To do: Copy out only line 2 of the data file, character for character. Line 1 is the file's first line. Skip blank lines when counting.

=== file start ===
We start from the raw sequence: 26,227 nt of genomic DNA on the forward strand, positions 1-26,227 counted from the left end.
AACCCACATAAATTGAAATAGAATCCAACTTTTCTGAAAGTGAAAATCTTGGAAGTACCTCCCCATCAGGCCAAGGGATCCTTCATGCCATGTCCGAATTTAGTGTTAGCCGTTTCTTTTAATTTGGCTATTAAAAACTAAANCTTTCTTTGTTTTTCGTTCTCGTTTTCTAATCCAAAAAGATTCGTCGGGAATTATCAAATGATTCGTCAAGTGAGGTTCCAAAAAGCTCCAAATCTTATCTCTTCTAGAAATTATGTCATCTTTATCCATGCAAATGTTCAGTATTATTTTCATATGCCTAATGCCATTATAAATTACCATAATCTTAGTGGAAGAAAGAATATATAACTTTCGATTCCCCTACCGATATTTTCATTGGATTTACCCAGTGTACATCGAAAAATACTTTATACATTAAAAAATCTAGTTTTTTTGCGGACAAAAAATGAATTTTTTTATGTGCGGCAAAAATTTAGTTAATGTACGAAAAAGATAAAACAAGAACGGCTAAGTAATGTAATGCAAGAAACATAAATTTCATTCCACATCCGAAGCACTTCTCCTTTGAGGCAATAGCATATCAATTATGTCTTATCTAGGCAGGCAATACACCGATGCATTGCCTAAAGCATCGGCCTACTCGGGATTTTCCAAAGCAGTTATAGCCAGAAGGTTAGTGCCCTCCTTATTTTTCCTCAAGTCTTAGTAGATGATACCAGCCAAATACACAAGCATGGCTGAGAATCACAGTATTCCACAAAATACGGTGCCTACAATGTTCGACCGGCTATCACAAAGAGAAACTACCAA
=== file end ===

AACCCACATAAATTGAAATAGAATCCAACTTTTCTGAAAGTGAAAATCTTGGAAGTACCTCCCCATCAGGCCAAGGGATCCTTCATGCCATGTCCGAATTTAGTGTTAGCCGTTTCTTTTAATTTGGCTATTAAAAACTAAANCTTTCTTTGTTTTTCGTTCTCGTTTTCTAATCCAAAAAGATTCGTCGGGAATTATCAAATGATTCGTCAAGTGAGGTTCCAAAAAGCTCCAAATCTTATCTCTTCTAGAAATTATGTCATCTTTATCCATGCAAATGTTCAGTATTATTTTCATATGCCTAATGCCATTATAAATTACCATAATCTTAGTGGAAGAAAGAATATATAACTTTCGATTCCCCTACCGATATTTTCATTGGATTTACCCAGTGTACATCGAAAAATACTTTATACATTAAAAAATCTAGTTTTTTTGCGGACAAAAAATGAATTTTTTTATGTGCGGCAAAAATTTAGTTAATGTACGAAAAAGATAAAACAAGAACGGCTAAGTAATGTAATGCAAGAAACATAAATTTCATTCCACATCCGAAGCACTTCTCCTTTGAGGCAATAGCATATCAATTATGTCTTATCTAGGCAGGCAATACACCGATGCATTGCCTAAAGCATCGGCCTACTCGGGATTTTCCAAAGCAGTTATAGCCAGAAGGTTAGTGCCCTCCTTATTTTTCCTCAAGTCTTAGTAGATGATACCAGCCAAATACACAAGCATGGCTGAGAATCACAGTATTCCACAAAATACGGTGCCTACAATGTTCGACCGGCTATCACAAAGAGAAACTACCAA